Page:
Published on May 1, 2020
Darcy Kuhl, MSW, RSW
Although there were beginning to be warning signs as this virus spread, for most of us it did not impact our day to day life very much. But, all of that changed drastically within just a few short weeks as we became inundated with daily updates warning us of a rapidly spreading pandemic. As fear gripped the country most of our lives were turned upside down within a matter of days. Social distancing became the new buzzword, everything started shutting down in the face of huge uncertainty and we quickly retreated as we shifted nearly all our human interactions to online formats.
In the midst of all this unpredictability, our lives have undergone massive change. Many of us have had to adjust to new ways of doing nearly everything, from working remotely, to finding new ways to deliver education to our children in the face of school shutdowns, to connecting electronically as we avoid all social gatherings. All of this has set up a situation that is rife for creating anxiety. Consider the following formula.
Anxiety is a distressing state associated with some form of anticipated negative outcome. Anxiety can show up in several ways. Symptoms commonly include things like perpetual nervousness or obsessive worry, difficulties with focus or concentration, jitteriness, increased heart rate, muscle tension, stomach cramps, digestive problems, and difficulty sleeping. Although the sensations associated with anxiety are often uncomfortable and something that people seek to get rid of, not all anxiety is bad. In fact, anxiety has some specific adaptive purposes. At its root anxiety is designed as a survival mechanism to keep us safe from danger. It does so, by motivating us to either avoid dangerous situations or to plan for them, so that we can ward off some harmful outcome. Putting this into the current context of COVID – 19, some anxiety is a good thing in that it motivates us to take some basic precautions to avoid becoming infected with the virus. Practical actions like social distancing, and hand sanitizing are promoted as preventative steps we can take. Without any form of anxiety, we might neglect to follow through with these actions and increase the likelihood of become ill.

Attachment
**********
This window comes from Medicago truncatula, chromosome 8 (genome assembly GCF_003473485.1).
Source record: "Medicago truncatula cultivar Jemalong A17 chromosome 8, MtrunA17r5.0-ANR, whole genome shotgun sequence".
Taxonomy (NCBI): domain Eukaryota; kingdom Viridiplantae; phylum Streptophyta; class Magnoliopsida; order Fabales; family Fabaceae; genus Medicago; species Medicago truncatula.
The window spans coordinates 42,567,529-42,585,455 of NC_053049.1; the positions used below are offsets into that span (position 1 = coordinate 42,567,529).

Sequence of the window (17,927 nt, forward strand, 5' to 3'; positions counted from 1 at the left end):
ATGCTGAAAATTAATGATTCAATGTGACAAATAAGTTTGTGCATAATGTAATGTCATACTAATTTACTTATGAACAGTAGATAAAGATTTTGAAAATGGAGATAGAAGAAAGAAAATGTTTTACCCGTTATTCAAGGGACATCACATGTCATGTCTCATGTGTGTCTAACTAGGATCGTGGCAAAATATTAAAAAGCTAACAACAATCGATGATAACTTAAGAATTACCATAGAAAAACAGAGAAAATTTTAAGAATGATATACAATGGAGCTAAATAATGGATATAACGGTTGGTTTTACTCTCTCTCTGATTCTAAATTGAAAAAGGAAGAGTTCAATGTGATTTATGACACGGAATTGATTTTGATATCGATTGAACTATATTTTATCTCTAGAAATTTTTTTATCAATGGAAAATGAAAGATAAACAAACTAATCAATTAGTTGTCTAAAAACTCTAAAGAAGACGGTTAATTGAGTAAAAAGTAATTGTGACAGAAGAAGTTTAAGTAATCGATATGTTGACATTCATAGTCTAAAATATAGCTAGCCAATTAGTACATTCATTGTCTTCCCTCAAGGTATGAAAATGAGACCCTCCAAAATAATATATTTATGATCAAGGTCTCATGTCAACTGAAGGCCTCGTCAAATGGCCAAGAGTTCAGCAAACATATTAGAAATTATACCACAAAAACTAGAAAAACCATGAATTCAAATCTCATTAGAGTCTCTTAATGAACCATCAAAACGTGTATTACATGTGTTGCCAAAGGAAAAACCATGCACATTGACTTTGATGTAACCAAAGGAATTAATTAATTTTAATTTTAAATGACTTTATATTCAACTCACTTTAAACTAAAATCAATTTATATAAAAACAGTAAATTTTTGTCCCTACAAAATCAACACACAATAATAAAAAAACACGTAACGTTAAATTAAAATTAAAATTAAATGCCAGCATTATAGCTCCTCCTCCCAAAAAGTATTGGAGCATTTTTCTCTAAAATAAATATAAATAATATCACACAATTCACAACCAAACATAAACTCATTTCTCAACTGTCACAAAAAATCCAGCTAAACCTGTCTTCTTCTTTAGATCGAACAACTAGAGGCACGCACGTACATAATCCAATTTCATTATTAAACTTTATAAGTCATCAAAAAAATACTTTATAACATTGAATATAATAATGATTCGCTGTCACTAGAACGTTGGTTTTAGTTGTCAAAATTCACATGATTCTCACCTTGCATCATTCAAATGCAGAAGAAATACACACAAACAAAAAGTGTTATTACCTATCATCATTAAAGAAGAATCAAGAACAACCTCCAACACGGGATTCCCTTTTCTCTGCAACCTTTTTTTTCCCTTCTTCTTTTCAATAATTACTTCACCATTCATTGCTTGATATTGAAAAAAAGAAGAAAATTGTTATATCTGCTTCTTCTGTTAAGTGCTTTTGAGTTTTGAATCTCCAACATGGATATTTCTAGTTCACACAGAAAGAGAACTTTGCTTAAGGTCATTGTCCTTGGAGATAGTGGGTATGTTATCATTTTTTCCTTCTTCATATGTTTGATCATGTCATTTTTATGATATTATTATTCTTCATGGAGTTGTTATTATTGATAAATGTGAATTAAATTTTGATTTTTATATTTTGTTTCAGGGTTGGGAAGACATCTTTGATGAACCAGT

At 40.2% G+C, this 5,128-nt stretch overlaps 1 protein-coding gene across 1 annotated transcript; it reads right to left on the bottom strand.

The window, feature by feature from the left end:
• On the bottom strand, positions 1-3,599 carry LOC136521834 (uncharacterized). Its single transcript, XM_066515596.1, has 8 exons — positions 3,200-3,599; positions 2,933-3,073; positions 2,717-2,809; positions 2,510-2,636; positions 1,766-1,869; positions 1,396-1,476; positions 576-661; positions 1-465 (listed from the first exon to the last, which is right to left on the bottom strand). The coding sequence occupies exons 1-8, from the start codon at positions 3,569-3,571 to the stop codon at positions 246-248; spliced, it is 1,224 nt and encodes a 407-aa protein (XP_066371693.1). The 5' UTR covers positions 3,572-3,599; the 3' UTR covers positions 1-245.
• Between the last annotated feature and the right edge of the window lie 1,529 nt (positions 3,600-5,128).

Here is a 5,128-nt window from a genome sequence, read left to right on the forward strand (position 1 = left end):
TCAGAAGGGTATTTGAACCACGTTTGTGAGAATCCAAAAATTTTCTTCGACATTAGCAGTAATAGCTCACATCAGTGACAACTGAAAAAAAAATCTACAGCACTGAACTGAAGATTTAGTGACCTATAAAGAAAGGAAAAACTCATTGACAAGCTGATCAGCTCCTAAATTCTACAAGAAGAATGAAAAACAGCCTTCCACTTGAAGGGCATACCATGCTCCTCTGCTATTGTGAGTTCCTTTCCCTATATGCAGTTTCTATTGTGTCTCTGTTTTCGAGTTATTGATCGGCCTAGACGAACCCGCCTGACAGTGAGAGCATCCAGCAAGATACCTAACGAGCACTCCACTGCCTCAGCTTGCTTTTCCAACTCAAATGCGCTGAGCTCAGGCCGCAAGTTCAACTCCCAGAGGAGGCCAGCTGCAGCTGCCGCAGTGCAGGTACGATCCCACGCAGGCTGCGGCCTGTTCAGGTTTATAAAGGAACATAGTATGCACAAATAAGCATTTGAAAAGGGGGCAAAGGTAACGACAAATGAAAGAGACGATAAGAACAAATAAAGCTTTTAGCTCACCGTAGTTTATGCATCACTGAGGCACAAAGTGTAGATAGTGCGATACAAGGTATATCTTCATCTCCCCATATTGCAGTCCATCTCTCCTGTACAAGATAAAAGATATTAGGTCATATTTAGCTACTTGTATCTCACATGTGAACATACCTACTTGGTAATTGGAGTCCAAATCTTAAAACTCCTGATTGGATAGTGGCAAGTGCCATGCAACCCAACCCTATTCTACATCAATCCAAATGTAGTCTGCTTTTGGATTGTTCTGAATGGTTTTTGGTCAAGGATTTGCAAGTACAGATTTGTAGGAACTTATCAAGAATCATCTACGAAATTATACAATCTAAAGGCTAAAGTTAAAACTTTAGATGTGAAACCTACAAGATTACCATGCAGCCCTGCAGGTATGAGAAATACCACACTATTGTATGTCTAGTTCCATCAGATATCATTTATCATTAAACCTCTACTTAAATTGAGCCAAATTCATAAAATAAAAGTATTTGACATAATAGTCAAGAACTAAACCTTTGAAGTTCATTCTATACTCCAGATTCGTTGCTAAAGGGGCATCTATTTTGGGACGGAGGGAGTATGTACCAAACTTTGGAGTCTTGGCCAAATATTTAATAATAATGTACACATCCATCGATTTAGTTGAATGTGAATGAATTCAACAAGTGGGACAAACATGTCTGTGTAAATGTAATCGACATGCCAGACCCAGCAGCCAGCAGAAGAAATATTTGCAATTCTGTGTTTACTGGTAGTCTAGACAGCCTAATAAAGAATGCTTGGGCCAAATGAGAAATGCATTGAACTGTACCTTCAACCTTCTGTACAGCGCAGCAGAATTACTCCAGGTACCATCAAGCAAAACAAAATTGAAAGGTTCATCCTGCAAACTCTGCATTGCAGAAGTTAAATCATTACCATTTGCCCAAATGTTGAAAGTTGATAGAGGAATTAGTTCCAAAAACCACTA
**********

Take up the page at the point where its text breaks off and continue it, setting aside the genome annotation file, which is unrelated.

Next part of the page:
Thus, anxiety is useful to us as long as it is translated into practical preparation and productive action. However, the problem that can arise with anxiety is that, often it does not end once the practical action is implemented. In some cases, anxiety can continue to escalate to a point where it creates a sense of paralysis, characterized by perpetual ruminations about a feared outcome over which we cannot control. Unchecked anxiety that moves us beyond practical preparation into a state of paralysis, is no longer serving us well. On the higher end of the continuum anxiety can take us to a place where our internal attempts to feel prepared lead us to selectively focusing on worst case scenarios and then looping them repeatedly through our mind. Much like a hamster running on a wheel that spins but goes nowhere, or a computer locked in a stuck place of spooling, unable to execute an action, we can get stuck in a heightened state where we feel overwhelmed and helpless. If we remain in this state for an extended period of time it can wreak havoc with our nervous system and can manifest itself in a host of struggles with our immune system, digestive system, sleep patterns, and mental functioning. Therefore, as much as some anxiety can be helpful to motivate us, a lot can be detrimental to our wellbeing. So what’s the solution to finding balance on this continuum? The answer really lies in finding ways to manage our internal responses to the current situation. To do so we need to find ways to begin to calm ourselves and find some peace in the face of an emotional storm. One way to start managing our internal reactions in the face of uncertainty is to focus on what we do have control over. Even though we may not be able to control many aspects of what is going on in the world there are some things we can do on a smaller scale to manage our internal experiences, as highlighted in the following tips.